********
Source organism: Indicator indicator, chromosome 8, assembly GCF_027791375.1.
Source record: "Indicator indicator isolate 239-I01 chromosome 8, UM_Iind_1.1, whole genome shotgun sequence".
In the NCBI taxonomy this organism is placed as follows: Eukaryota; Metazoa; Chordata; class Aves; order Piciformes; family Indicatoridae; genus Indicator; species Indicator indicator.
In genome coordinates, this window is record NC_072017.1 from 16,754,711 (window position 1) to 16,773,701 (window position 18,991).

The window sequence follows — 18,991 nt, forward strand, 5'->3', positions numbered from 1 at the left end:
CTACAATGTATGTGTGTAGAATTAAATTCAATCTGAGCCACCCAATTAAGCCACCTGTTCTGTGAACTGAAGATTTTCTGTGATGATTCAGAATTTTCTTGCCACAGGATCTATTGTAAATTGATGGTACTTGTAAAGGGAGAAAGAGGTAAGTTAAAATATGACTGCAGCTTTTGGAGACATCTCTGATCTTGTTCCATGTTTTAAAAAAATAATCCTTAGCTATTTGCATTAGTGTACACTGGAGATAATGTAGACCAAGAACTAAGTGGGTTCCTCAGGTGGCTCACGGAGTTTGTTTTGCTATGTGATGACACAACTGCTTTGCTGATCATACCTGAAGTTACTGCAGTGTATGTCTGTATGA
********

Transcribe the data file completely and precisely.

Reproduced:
Source organism: Indicator indicator, chromosome 8, assembly GCF_027791375.1.
Source record: "Indicator indicator isolate 239-I01 chromosome 8, UM_Iind_1.1, whole genome shotgun sequence".
In the NCBI taxonomy this organism is placed as follows: Eukaryota; Metazoa; Chordata; class Aves; order Piciformes; family Indicatoridae; genus Indicator; species Indicator indicator.
In genome coordinates, this window is record NC_072017.1 from 16,754,711 (window position 1) to 16,773,701 (window position 18,991).

The window sequence follows — 18,991 nt, forward strand, 5'->3', positions numbered from 1 at the left end:
CTACAATGTATGTGTGTAGAATTAAATTCAATCTGAGCCACCCAATTAAGCCACCTGTTCTGTGAACTGAAGATTTTCTGTGATGATTCAGAATTTTCTTGCCACAGGATCTATTGTAAATTGATGGTACTTGTAAAGGGAGAAAGAGGTAAGTTAAAATATGACTGCAGCTTTTGGAGACATCTCTGATCTTGTTCCATGTTTTAAAAAAATAATCCTTAGCTATTTGCATTAGTGTACACTGGAGATAATGTAGACCAAGAACTAAGTGGGTTCCTCAGGTGGCTCACGGAGTTTGTTTTGCTATGTGATGACACAACTGCTTTGCTGATCATACCTGAAGTTACTGCAGTGTATGTCTGTATGA